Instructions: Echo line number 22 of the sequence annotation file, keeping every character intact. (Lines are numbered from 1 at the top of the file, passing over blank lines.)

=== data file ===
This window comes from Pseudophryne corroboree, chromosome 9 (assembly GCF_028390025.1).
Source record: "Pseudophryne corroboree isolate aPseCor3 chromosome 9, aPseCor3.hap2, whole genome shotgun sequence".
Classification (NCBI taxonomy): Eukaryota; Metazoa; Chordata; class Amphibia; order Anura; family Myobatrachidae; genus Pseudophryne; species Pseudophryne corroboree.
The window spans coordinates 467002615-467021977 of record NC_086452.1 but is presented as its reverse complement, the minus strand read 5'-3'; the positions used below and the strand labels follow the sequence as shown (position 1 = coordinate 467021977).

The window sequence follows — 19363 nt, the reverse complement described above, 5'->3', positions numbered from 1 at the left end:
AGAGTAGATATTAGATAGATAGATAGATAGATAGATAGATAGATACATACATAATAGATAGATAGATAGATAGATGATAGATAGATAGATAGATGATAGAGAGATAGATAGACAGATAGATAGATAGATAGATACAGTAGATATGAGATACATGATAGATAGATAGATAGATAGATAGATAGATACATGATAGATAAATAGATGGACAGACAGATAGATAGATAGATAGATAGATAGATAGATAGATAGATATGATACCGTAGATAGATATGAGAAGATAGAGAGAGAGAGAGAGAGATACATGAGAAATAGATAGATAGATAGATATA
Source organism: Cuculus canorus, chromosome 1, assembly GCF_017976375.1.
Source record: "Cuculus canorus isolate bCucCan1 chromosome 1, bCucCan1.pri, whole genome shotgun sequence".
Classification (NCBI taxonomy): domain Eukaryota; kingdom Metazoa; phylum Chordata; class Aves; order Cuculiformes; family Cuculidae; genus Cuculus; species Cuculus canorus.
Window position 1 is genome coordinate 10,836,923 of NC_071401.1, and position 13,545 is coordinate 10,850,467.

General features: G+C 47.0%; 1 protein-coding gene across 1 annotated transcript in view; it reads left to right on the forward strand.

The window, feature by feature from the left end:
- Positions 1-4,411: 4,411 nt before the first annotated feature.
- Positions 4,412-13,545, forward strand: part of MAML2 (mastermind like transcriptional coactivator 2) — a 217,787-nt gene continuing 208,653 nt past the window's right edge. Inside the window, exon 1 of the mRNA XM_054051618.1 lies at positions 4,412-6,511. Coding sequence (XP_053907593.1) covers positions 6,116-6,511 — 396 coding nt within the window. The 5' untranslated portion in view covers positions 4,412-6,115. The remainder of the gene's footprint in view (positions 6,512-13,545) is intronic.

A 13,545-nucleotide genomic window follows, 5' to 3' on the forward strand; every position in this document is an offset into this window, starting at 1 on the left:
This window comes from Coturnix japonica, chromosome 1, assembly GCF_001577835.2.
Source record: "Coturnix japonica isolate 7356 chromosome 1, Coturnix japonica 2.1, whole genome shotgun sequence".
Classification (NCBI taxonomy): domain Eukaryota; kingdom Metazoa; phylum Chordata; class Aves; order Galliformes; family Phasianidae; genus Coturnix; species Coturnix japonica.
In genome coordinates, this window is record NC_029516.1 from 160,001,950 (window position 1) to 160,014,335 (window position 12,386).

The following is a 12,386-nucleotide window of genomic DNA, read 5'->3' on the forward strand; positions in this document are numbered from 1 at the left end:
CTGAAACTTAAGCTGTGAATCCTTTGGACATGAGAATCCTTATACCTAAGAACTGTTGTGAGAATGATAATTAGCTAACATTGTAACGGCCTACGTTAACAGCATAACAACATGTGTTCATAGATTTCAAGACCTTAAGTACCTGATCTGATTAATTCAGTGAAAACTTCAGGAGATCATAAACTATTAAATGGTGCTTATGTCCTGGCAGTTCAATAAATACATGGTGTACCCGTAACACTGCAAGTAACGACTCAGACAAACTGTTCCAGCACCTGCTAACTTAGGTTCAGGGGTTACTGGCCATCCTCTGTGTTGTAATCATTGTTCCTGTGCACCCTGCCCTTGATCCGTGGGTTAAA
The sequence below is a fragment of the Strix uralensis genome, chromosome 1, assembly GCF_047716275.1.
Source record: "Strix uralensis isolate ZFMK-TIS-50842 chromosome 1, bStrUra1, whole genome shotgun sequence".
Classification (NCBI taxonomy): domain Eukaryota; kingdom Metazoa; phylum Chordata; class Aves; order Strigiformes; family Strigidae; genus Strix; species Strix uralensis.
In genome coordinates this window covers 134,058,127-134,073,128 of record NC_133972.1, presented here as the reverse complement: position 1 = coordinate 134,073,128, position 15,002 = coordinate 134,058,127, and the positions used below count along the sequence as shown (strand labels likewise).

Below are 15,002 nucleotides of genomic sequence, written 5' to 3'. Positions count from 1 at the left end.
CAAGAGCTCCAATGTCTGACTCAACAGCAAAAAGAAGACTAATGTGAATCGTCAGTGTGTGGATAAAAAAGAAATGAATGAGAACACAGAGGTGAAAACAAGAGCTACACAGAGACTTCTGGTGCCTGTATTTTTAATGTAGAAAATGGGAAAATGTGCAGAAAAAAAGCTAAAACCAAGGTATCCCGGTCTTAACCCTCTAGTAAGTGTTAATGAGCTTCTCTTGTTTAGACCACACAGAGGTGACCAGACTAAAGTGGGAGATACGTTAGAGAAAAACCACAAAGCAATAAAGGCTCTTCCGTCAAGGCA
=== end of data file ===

The sequence below is a fragment of the Strix uralensis genome, chromosome 1, assembly GCF_047716275.1.